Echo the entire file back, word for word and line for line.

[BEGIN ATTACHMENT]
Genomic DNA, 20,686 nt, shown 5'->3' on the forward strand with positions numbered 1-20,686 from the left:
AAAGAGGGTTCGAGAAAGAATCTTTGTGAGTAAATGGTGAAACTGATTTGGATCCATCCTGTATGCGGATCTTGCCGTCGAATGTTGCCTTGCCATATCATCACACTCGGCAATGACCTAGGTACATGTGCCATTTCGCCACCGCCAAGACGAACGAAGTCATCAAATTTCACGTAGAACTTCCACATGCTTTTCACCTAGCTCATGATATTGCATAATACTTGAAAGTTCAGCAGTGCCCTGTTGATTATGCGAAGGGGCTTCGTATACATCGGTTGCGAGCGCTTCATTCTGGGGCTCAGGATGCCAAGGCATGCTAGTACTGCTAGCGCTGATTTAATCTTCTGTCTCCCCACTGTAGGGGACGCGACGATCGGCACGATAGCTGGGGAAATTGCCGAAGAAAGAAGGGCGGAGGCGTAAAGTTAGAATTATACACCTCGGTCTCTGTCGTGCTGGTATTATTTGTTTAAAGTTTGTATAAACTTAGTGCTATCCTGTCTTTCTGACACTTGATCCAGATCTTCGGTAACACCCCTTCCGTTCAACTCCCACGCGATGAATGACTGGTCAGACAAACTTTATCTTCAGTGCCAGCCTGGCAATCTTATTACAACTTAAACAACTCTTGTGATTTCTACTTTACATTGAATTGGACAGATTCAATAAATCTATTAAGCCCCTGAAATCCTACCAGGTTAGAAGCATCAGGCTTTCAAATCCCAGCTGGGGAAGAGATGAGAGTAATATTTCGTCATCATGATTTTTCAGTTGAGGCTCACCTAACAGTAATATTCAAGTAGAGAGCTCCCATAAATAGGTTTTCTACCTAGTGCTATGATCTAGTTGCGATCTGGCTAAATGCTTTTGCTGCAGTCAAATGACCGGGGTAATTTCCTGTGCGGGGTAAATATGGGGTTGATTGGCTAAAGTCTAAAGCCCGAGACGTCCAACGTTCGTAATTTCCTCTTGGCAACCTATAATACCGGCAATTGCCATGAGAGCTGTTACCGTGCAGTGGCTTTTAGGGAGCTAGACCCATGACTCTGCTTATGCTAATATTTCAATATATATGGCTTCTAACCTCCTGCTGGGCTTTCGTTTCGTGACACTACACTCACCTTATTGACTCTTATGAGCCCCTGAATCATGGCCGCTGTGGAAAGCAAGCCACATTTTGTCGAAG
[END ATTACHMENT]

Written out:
Genomic DNA, 20,686 nt, shown 5'->3' on the forward strand with positions numbered 1-20,686 from the left:
AAAGAGGGTTCGAGAAAGAATCTTTGTGAGTAAATGGTGAAACTGATTTGGATCCATCCTGTATGCGGATCTTGCCGTCGAATGTTGCCTTGCCATATCATCACACTCGGCAATGACCTAGGTACATGTGCCATTTCGCCACCGCCAAGACGAACGAAGTCATCAAATTTCACGTAGAACTTCCACATGCTTTTCACCTAGCTCATGATATTGCATAATACTTGAAAGTTCAGCAGTGCCCTGTTGATTATGCGAAGGGGCTTCGTATACATCGGTTGCGAGCGCTTCATTCTGGGGCTCAGGATGCCAAGGCATGCTAGTACTGCTAGCGCTGATTTAATCTTCTGTCTCCCCACTGTAGGGGACGCGACGATCGGCACGATAGCTGGGGAAATTGCCGAAGAAAGAAGGGCGGAGGCGTAAAGTTAGAATTATACACCTCGGTCTCTGTCGTGCTGGTATTATTTGTTTAAAGTTTGTATAAACTTAGTGCTATCCTGTCTTTCTGACACTTGATCCAGATCTTCGGTAACACCCCTTCCGTTCAACTCCCACGCGATGAATGACTGGTCAGACAAACTTTATCTTCAGTGCCAGCCTGGCAATCTTATTACAACTTAAACAACTCTTGTGATTTCTACTTTACATTGAATTGGACAGATTCAATAAATCTATTAAGCCCCTGAAATCCTACCAGGTTAGAAGCATCAGGCTTTCAAATCCCAGCTGGGGAAGAGATGAGAGTAATATTTCGTCATCATGATTTTTCAGTTGAGGCTCACCTAACAGTAATATTCAAGTAGAGAGCTCCCATAAATAGGTTTTCTACCTAGTGCTATGATCTAGTTGCGATCTGGCTAAATGCTTTTGCTGCAGTCAAATGACCGGGGTAATTTCCTGTGCGGGGTAAATATGGGGTTGATTGGCTAAAGTCTAAAGCCCGAGACGTCCAACGTTCGTAATTTCCTCTTGGCAACCTATAATACCGGCAATTGCCATGAGAGCTGTTACCGTGCAGTGGCTTTTAGGGAGCTAGACCCATGACTCTGCTTATGCTAATATTTCAATATATATGGCTTCTAACCTCCTGCTGGGCTTTCGTTTCGTGACACTACACTCACCTTATTGACTCTTATGAGCCCCTGAATCATGGCCGCTGTGGAAAGCAAGCCACATTTTGTCGAAG